Rolls-Royce CEO Torsten Müller-Ötvös says that the company will likely do electrics, but will not do hybrid cars as they head down that road.
Unlike most automakers, where consumer demand helps drive the move to hybrids and alternative fuels, Rolls says that it is driven solely by regulations. After all, when your cars start north of $300,000, what's a litre or two per 100 km? But as various levels of city and state government move to ban internal combustion engines, going electric becomes important. Even to plutocrats.
Müller-Ötvös told Car and Driver that "we might well see, in the next decade, some Asian markets closing down city centres to combustion engines completely. And then, of course, [electrification] is a must."
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Rolls-Royce buyers aren't banging down dealership doors looking for EVs, Müller-Ötvös said. "I haven’t seen a single cheque arriving on my desk saying, ‘Build me one’," but he expects that to change in the next 10 years as regulations demand change.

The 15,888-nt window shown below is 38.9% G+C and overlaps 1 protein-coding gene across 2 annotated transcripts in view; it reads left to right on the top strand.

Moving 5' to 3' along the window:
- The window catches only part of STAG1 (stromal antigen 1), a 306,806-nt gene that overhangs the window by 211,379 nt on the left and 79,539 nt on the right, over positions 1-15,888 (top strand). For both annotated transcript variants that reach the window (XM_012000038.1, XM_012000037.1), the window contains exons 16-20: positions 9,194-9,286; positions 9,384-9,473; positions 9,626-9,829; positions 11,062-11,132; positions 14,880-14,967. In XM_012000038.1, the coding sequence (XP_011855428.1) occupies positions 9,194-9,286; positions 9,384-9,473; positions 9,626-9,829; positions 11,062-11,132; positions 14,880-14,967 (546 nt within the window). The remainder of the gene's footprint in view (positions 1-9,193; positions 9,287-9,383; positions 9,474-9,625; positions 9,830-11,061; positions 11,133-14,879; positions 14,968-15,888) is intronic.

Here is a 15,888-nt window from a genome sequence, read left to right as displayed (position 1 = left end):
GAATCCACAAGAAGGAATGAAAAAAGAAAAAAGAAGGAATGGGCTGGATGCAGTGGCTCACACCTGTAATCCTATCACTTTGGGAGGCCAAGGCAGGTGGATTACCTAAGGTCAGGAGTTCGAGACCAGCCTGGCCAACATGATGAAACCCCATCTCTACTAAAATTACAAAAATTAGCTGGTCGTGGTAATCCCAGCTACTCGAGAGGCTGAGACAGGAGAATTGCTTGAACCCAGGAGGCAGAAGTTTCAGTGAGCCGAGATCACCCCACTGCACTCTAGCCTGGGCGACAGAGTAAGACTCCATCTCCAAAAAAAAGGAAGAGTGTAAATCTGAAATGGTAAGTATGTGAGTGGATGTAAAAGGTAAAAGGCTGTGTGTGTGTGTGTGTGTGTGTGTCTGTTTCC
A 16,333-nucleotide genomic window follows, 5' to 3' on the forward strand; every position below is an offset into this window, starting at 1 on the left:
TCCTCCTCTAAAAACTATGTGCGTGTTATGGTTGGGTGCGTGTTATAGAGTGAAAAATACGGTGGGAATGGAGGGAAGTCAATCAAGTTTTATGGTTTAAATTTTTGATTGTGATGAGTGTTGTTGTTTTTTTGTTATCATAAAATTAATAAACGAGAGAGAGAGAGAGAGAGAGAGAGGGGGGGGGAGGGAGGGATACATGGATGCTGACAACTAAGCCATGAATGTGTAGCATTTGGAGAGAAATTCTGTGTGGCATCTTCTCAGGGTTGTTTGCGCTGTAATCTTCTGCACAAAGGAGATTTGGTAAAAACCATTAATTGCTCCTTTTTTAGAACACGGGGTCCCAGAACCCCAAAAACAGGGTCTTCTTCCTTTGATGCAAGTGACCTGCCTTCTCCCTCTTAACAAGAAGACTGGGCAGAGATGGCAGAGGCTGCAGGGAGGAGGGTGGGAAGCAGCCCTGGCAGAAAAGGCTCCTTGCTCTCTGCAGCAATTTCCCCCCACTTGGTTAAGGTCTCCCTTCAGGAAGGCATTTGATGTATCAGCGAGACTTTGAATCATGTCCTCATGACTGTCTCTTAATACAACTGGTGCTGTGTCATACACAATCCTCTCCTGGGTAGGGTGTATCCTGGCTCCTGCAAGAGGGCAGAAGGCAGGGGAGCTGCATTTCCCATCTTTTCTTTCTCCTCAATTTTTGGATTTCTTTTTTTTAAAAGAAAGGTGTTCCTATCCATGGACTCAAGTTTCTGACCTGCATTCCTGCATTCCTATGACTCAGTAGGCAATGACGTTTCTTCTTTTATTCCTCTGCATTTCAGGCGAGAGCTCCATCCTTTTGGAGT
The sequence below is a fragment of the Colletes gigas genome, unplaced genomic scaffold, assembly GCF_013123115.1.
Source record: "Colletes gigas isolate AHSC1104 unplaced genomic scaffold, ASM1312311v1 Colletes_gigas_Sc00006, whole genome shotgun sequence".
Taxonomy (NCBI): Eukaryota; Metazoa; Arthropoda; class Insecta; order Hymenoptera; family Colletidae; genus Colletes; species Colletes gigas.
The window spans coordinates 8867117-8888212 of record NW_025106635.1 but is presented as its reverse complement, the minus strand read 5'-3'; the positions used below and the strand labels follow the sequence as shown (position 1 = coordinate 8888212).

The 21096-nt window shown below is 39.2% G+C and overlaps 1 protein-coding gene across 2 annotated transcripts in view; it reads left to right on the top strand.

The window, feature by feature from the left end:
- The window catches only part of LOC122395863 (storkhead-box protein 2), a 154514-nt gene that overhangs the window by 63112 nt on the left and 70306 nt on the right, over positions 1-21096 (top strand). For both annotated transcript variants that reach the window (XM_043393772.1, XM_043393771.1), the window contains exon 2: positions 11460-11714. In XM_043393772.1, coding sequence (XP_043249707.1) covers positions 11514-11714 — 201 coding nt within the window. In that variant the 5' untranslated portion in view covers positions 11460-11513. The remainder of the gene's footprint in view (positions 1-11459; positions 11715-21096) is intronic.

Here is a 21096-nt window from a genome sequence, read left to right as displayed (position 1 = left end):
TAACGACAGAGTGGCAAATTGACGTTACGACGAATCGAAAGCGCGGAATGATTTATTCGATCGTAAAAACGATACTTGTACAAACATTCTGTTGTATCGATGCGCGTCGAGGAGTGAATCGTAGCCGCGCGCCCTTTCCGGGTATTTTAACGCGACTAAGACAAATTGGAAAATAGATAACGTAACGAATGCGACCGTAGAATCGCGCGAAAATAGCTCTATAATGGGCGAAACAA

When electric Rolls arrive, they won't be hybrids. "We go full electric, we don’t do any interim steps, that is our strategy," Müller-Ötvös said. He added that the company's latest platform was designed with electrification in mind. And that the Phantom sedan is likely to receive an EV option during its lifetime.
Rolls is conservative on autonomy as well. Müller-Ötvös said that the company is not planning to offer parent company BMW's enhanced cruise control systems. Their plan is to wait until full autonomy is available and tested. After all, isn't a chauffeur already the ultimate Level 5 autonomous car?